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Crossword clues for lain

Longman Dictionary of Contemporary English
▪ He would have lain down and been rolled over and that is why he must never be Prime Minister.
▪ She had passed out there-or perhaps just lain down and drifted into sleep.
▪ He had come in at the door, he had lain down with her, he had been her lover.
▪ She would have lain down except that the benches had iron arms every two feet.
▪ After a couple of hours, Zeno had simply lain down on the floor and gone to sleep.
▪ For Louis, Antoinette had kicked off her buttoned high-heeled shoes by the wine racks and lain down on gritty sand.
▪ Actually, if I hadn't gone to check her, Hereward might have lain there till Sunday.
▪ Two hours she had lain there - two whole hours of torment.
▪ The bed with the black silk sheets still bore the indentations of two bodies that had once lain there.
▪ It was still early in the morning, 8.30 or so, and he supposed she had lain there all night.
▪ She had lain on her bed at her farmhouse home on January 2 and put a double-barrelled shotgun to her head.
▪ We had lain in the same bed for a whole night, and she told me the story of her life.
▪ He had lain in bed night after night drifting into sleep on a tide of euphoria.
▪ That impressionable child who had swooned and sighed and lain in bed dreaming of Jake MacKay had finally grown up with a vengeance.
▪ For months, I have lain awake nights, wondering why this critical cultural need was not being addressed.
▪ He had lain in bed night after night drifting into sleep on a tide of euphoria.
▪ I have lain awake all night waiting to get back to these words and I have now read them a dozen times.
▪ It was still early in the morning, 8.30 or so, and he supposed she had lain there all night.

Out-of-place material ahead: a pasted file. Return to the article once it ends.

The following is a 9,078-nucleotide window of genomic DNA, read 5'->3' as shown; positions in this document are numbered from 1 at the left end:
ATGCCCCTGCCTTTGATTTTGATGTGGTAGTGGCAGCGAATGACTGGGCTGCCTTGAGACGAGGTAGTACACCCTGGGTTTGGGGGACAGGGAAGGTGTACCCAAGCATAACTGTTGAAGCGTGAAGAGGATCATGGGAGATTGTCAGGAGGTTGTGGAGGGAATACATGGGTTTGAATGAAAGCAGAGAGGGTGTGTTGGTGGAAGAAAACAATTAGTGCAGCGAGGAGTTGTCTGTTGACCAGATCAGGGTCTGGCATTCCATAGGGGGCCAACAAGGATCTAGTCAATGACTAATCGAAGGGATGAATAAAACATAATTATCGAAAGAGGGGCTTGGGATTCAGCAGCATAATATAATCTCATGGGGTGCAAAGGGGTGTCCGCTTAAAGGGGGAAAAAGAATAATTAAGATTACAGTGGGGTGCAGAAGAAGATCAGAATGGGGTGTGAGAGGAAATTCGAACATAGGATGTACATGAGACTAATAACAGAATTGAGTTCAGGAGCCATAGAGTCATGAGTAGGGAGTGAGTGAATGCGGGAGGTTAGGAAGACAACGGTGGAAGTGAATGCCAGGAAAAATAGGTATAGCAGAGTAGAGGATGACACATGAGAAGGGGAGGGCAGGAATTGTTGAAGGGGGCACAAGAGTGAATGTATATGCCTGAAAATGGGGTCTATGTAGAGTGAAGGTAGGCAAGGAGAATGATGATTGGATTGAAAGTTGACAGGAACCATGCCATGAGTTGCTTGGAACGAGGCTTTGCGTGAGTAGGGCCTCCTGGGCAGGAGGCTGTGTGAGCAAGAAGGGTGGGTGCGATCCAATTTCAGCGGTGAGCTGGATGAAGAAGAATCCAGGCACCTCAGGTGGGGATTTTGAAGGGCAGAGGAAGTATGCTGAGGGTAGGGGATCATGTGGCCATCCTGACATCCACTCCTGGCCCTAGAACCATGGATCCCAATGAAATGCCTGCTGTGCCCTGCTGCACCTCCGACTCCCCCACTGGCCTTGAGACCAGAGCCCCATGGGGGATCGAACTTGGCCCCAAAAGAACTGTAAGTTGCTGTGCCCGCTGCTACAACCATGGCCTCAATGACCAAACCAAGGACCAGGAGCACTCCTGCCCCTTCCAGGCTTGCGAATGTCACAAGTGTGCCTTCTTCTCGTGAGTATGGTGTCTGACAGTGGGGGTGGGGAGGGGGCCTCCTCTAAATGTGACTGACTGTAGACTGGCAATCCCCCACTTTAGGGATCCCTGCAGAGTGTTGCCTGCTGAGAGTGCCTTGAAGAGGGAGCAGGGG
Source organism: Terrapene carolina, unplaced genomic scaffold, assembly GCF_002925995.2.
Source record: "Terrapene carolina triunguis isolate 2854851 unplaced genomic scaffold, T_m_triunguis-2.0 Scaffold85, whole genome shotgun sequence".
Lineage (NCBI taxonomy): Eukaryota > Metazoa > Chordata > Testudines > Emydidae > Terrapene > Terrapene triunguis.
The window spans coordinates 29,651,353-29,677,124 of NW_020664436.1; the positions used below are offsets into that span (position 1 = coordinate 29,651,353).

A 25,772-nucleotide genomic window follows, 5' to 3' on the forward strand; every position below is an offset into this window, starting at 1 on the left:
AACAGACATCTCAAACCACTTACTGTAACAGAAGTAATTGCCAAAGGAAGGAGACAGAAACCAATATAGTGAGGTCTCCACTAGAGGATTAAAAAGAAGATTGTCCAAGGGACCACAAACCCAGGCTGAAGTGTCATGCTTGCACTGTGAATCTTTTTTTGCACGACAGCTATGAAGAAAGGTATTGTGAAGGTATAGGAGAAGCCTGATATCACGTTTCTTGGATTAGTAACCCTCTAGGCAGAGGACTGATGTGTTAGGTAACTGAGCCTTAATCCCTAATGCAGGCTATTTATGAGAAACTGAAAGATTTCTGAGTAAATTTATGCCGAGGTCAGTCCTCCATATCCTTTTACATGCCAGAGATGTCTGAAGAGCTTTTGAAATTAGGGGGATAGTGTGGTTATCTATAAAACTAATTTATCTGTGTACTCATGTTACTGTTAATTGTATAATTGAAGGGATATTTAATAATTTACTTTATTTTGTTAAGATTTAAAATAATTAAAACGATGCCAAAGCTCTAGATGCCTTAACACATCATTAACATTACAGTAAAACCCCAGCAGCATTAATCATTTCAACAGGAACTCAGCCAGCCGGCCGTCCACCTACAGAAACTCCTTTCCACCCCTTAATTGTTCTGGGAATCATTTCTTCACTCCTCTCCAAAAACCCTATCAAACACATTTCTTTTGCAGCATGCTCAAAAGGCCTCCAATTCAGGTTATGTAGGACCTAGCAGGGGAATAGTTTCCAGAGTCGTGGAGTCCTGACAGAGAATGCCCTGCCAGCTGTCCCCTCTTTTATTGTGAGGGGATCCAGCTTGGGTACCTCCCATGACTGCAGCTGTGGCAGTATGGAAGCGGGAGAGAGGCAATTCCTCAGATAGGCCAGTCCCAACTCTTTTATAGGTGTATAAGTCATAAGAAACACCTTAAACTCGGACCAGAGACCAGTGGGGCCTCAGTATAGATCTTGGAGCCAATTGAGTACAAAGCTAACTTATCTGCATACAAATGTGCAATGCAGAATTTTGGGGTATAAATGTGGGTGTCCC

▪ She had lain awake the night before, thinking, if only I'd made Dan stay.
▪ He must have lain awake all night.
▪ In it was a single bed and also the cradle in which she and Jessie had lain many years ago.
▪ Within a few months, seeds - which had lain dormant for many years - germinated.
The Collaborative International Dictionary

Lie \Lie\, v. i. [imp. Lay (l[=a]); p. p. Lain (l[=a]n), ( Lien (l[imac]"[e^]n), Obs.); p. pr. & vb. n. Lying.] [OE. lien, liggen, AS. licgan; akin to D. liggen, OHG. ligen, licken, G. liegen, Icel. liggja, Sw. ligga, Dan. ligge, Goth. ligan, Russ. lejate, L. lectus bed, Gr. le`chos bed, le`xasqai to lie. Cf. Lair, Law, Lay, v. t., Litter, Low, adj.]

  1. To rest extended on the ground, a bed, or any support; to be, or to put one's self, in an horizontal position, or nearly so; to be prostate; to be stretched out; -- often with down, when predicated of living creatures; as, the book lies on the table; the snow lies on the roof; he lies in his coffin.

    The watchful traveler . . . Lay down again, and closed his weary eyes.

  2. To be situated; to occupy a certain place; as, Ireland lies west of England; the meadows lie along the river; the ship lay in port.

  3. To abide; to remain for a longer or shorter time; to be in a certain state or condition; as, to lie waste; to lie fallow; to lie open; to lie hid; to lie grieving; to lie under one's displeasure; to lie at the mercy of the waves; the paper does not lie smooth on the wall.

  4. To be or exist; to belong or pertain; to have an abiding place; to consist; -- with in.